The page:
Anti-tumor agent from the intestine07/06/2021
Certain metabolites of bacteria from the intestine make immune cells more aggressive as a new study conducted by scientists from Würzburg and Marburg reveals. The findings could help improve cancer therapies.
It is believed to be involved in the development of chronic inflammatory intestinal diseases, to trigger diabetes, to be responsible for obesity, even neurological diseases such as multiple sclerosis and Parkinson's could have their causes here – not to mention depressions and autistic disorders. We are talking about the microbiome – the vast collection of bacteria in the human gut. It is estimated that each person carries around 100 trillion bacterial cells in their digestive tract, belonging to several thousand species.
The microbiome has been the focus of research for 20 years – ever since a new technique made it possible to analyse these bacteria quickly and precisely: high-throughput sequencing. Since then, there has been an increasing body of findings that the microbiome, which is sometimes also referred to as the second human genome, is not only of central importance for digestion, but also influences, if not controls, at least a large number of body functions. The immune system is mentioned particularly frequently.
The microbiome influences the immune system
Scientists at the Universities of Würzburg and Marburg have now succeeded for the first time in experimentally demonstrating that bacterial metabolites are able to increase the cytotoxic activity of certain immune cells and thus positively influence the efficiency of tumour therapies. Ideally, the composition of the bacterial species in the microbiome could be used to control its influence on the success of the therapy.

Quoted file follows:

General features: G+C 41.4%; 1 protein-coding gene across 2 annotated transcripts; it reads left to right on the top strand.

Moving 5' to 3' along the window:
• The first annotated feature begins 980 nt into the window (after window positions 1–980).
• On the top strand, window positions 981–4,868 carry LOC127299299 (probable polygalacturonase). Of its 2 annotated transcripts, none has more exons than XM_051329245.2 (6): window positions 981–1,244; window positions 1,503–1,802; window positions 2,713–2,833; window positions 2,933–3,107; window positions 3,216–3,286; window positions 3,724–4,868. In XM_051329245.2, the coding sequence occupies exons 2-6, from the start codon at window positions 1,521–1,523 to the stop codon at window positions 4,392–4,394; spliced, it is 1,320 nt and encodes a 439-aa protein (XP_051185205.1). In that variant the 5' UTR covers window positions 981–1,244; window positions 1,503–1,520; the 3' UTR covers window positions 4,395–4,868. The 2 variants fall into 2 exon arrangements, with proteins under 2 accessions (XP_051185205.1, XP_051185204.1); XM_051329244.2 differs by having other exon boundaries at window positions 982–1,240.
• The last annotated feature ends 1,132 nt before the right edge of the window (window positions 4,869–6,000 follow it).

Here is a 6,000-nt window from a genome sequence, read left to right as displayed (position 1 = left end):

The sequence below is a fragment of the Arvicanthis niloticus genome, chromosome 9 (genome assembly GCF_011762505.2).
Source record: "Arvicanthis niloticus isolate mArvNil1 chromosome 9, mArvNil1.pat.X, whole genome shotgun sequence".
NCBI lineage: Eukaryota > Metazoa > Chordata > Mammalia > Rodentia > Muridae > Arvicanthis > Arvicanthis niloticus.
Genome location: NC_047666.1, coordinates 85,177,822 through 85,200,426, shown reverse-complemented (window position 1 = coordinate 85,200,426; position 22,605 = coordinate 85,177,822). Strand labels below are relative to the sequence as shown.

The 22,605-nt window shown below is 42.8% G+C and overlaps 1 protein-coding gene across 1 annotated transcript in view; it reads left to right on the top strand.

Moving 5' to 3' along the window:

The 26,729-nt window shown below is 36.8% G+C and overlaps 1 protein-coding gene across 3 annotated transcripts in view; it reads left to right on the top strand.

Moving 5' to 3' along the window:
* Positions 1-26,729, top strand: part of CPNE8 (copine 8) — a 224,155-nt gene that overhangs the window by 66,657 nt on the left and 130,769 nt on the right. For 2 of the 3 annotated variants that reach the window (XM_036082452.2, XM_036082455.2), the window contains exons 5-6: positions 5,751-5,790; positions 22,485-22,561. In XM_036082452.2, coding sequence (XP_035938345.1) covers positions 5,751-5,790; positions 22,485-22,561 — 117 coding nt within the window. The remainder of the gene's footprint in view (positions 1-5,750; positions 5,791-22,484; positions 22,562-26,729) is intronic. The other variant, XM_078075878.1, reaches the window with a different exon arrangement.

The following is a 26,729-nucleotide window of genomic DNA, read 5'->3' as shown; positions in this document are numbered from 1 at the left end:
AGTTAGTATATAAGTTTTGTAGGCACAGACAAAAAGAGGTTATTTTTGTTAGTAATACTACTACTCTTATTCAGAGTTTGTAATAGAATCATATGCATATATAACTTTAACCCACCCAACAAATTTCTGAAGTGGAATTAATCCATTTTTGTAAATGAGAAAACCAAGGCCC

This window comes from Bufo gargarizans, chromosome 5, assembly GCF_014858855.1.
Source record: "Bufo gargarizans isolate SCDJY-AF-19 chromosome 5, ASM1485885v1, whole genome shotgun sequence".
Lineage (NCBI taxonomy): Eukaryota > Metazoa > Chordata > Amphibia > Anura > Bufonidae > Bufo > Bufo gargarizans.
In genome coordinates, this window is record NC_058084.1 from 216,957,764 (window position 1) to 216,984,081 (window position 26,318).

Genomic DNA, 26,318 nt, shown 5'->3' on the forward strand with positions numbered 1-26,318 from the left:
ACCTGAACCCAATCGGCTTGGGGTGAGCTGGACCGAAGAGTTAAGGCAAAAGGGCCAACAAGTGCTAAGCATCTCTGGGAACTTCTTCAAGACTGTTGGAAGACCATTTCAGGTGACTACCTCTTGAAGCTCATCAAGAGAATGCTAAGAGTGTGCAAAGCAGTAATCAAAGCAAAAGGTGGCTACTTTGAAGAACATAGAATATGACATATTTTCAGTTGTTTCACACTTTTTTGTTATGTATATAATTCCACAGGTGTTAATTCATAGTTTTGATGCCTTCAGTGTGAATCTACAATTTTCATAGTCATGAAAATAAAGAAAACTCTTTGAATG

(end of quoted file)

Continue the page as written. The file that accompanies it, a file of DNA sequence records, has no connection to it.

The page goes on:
The research team published the results of its study in the journal Nature Communications. Dr. Maik Luu, postdoc in the laboratory of Professor Michael Hudecek at the Medical Clinic and Polyclinic II of the University Hospital of Würzburg, was responsible for the finding. Another participant was Professor Alexander Visekruna from the Institute of Medical Microbiology and Hygiene at the Philipps University in Marburg, where Luu did research before moving to Würzburg.
Fatty acids increase the activity of killer cells
"We were able to show that the short-chain fatty acids butyrate and, in particular, pentanoate are able to increase the cytotoxic activity of CD8 T cells," Maik Luu describes the central result of the now published study. CD8 T cells are sometimes also called killer cells. As part of the immune system, it is their task to specifically kill cells that are harmful to the organism.
Short-chain fatty acids, in turn, belong to the most dominant class of metabolites of the gut microbiome. On the one hand, they can boost the metabolism of T cells by inducing central regulators of energy metabolism. On the other hand, they can inhibit specific enzymes that regulate the accessibility to the genetic material and thus the gene expression in the T cells. In doing so, they induce epigenetic changes.
Solid tumor models are combated more effectively